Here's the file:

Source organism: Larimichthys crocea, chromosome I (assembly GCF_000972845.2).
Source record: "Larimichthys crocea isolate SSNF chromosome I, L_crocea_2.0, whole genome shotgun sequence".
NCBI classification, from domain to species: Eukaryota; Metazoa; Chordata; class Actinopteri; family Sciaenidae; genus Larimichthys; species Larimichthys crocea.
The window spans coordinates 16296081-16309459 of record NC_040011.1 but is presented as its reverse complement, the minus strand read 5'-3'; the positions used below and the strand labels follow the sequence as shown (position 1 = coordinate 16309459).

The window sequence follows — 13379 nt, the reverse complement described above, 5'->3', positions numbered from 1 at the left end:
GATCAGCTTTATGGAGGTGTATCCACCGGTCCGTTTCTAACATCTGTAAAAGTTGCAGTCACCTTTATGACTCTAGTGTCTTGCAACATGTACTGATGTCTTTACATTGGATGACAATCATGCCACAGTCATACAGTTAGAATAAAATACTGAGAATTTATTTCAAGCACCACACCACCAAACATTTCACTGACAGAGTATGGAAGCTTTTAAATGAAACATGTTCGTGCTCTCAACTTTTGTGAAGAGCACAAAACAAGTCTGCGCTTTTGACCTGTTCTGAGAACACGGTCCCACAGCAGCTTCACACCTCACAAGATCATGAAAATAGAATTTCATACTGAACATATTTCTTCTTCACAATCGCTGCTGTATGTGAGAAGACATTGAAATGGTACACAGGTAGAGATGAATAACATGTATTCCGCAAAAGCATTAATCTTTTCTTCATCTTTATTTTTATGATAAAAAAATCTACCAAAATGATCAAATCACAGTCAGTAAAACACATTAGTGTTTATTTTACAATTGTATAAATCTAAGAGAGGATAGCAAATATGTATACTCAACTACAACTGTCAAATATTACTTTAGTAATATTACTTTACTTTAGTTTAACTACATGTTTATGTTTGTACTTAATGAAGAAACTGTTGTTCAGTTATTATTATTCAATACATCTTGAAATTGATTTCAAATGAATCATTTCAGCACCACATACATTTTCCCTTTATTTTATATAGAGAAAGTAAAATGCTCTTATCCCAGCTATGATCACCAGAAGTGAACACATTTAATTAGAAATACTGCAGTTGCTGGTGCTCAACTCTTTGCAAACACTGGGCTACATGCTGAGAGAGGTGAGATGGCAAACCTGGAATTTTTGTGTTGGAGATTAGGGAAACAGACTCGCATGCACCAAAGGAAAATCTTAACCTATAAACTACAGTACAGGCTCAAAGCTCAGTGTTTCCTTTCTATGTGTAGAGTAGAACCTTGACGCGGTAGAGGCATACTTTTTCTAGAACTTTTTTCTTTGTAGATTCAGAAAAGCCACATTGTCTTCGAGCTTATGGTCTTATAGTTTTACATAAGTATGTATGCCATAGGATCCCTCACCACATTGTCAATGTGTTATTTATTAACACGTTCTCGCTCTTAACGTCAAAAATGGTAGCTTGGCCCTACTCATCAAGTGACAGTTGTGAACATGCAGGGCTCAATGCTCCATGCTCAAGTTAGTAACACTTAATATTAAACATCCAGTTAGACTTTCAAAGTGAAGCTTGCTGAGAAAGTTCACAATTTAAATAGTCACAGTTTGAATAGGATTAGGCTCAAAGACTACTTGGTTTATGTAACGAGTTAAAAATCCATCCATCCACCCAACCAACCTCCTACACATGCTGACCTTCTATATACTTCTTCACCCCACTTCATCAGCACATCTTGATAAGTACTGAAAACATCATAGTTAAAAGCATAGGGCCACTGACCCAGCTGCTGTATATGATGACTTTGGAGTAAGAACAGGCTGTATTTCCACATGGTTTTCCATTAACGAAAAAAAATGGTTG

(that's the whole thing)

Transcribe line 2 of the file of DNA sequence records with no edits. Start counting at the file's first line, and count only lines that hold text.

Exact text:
Source record: "Larimichthys crocea isolate SSNF chromosome I, L_crocea_2.0, whole genome shotgun sequence".